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Opening a bank account.


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Jimone

Hi all, 

I have a thorny question; first, some context, my wife and I live in Australia; I am an Australian by birth, and my wife is a dual citizen of the Philippines and Australia. We have a BPI account in both names for our home loan at the moment. We are moving to Brazil to work for a Canadian based company in the mining field, and the company is happy to pay my wage into any account. So I wonder if we open an account in my wife's name in the Philippines, we can have my pay deposited into that account and keep it separate from our Australian bank accounts. We will not be citizens of Australia or the Philippines for tax purposes. What will she need to bring to open an account, and does anyone think it will be a problem? Also, what bank would be best?

Thanks in advance for any replies.

         

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Chris24

Bottom line up front:  I am not a tax expert, but it seems highly unlikely that between Australia, Brazil, Canada and the Philippines, one or more countries don't have tax claims on your and your wife's income.  Of course having a claim and finding out about the income aren't the same thing.

I would not have your and your wife's wages paid into the same account, your situations (and corresponding potential pitfalls) are different and keeping the money separate is probably a prudent step to take to preserve a good audit trail and avoid unnecessarily entangling both spouses into one spouse's potential tax issue.  Maybe even set up a special account for each of you in just your individual names to receive your individual wages. 

You might double-check with the employer in Canada to confirm what source country they consider to apply for the wages to be paid, and who they report it to, and then you might check with an Australian and/or Philippine tax attorney.  The Australian Tax Authority website says that generally, Australian residents are taxed on their worldwide income.  (it uses the term residents rather than citizens) .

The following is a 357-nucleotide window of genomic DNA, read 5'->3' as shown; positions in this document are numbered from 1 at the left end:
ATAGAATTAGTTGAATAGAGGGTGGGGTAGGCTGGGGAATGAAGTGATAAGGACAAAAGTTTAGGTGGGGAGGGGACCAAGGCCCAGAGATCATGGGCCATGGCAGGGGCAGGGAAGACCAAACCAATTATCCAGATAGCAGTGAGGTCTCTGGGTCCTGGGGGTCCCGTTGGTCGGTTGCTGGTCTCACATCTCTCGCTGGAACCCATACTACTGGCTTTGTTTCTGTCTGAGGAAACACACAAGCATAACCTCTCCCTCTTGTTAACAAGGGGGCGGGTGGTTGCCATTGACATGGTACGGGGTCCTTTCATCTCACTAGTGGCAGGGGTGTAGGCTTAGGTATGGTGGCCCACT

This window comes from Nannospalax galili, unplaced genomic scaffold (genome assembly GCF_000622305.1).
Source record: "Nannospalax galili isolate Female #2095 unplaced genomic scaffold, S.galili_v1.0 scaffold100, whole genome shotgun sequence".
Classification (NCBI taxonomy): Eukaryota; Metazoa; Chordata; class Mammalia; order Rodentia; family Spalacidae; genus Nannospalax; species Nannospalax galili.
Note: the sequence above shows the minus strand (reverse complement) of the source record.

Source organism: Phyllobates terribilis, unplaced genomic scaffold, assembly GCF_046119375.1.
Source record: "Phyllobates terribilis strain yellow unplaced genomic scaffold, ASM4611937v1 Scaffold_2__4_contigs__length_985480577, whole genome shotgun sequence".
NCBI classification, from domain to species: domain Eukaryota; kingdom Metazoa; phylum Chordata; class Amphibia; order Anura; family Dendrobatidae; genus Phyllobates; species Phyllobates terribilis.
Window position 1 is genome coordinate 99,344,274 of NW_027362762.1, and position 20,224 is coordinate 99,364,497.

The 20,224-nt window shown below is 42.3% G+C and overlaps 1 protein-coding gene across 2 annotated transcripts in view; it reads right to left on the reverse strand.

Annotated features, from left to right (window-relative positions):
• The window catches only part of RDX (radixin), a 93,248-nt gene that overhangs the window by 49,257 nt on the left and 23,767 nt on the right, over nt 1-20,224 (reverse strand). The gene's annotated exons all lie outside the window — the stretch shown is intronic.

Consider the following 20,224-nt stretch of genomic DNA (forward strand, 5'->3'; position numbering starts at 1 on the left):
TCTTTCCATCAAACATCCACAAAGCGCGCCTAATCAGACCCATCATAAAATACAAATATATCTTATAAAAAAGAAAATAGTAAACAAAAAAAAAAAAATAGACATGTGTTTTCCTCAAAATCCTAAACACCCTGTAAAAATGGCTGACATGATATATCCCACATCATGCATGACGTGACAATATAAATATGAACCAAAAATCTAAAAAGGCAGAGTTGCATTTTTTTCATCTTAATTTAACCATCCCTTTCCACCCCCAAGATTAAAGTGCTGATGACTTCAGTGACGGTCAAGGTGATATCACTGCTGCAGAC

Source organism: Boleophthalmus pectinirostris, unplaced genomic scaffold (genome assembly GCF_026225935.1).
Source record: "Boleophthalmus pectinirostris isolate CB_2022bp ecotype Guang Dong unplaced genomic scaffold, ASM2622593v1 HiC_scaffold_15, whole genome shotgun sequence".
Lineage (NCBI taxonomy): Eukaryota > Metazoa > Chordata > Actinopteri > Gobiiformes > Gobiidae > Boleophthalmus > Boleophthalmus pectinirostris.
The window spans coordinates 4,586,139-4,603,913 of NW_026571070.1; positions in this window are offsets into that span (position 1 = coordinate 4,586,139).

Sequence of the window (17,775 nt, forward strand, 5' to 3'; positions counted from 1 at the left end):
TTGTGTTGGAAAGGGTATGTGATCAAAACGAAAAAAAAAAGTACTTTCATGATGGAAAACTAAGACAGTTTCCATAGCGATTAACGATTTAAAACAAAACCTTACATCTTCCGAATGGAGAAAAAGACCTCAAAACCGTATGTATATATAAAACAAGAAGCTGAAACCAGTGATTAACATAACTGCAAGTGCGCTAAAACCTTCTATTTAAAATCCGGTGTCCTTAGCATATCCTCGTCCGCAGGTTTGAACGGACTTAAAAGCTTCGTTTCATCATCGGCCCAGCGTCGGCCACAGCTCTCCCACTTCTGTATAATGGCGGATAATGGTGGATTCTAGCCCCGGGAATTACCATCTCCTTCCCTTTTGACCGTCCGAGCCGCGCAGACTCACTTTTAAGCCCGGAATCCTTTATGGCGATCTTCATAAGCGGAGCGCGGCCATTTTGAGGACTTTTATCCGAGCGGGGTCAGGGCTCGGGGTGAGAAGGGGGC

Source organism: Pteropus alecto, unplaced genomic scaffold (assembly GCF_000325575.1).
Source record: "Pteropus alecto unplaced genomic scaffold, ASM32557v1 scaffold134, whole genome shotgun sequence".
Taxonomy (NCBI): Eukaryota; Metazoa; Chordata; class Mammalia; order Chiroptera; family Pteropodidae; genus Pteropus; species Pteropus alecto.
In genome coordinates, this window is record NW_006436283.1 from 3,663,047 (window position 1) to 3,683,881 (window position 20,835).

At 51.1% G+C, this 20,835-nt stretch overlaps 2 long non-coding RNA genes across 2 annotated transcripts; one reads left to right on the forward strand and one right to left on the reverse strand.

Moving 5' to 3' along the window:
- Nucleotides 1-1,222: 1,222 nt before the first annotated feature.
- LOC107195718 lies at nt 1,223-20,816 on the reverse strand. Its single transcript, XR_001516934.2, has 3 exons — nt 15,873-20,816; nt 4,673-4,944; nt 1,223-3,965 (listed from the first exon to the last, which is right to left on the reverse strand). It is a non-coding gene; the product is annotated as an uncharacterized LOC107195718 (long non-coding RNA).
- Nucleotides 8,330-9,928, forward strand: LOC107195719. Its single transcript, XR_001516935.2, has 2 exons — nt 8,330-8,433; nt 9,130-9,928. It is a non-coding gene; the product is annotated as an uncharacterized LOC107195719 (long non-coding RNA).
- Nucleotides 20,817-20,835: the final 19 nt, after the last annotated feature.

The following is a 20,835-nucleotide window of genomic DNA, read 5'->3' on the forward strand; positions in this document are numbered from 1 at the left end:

Source:  https://www.ato.gov.au/Individuals/Income-and-deductions/In-detail/Income/Foreign-income-of-Australian-residents-working-overseas/

 

A quick google search on tax laws for Brazil and Canada indicates that, with regard to Brazil,  if you have a work permit (temporary), or a permanent visa, Brazil considers you a resident immediately.  Residents of Brazil are taxed on their worldwide income, and non-residents are taxed exclusively at source on their Brazilian-sourced income.  It looked like the tax was a flat rate of 25% but I did not read deeply.   If you are in Brazil for reasons other than this, and are there over 183 days (whether or not they are consecutive) during any 12 month span, you are also considered to be a resident from a tax perspective starting on the day after the 183 days are exceeded.    

Source:  https://www.taxesforexpats.com/country_guides/brazil/us-tax-preparation-in-brazil.html

 

With regard to Canada, as a non-resident of Canada, you pay tax on income you receive from sources in Canada. The type of tax you pay and the requirement to file an income tax return depend on the type of income you receive.  Again I did not read deeply but at first glance it looked like this is also a flat rate of 25% unless it falls under a tax treaty specifying a different rate.

Source:  https://www.canada.ca/en/revenue-agency/services/tax/international-non-residents/individuals-leaving-entering-canada-non-residents/non-residents-canada.html

 

With regard to the Philippines, according to Revenue Regulations No. 1-2011, the wage or income of an OFW that is earned out of the country is exempted from income tax. 

Source:  http://www.ofwguide.com/article_item-1498/BIR-Explains-Tax-Rules-for-OFWs.html

 

I would bet that you'll both end up having a tax obligation to either Canada or Brazil, but you may have a way around it. At least it appears that your wife's wages will be exempt from Philippine income tax so she only has the source country to deal with.  

Good luck, hopefully there actually is a way to avoid taxes.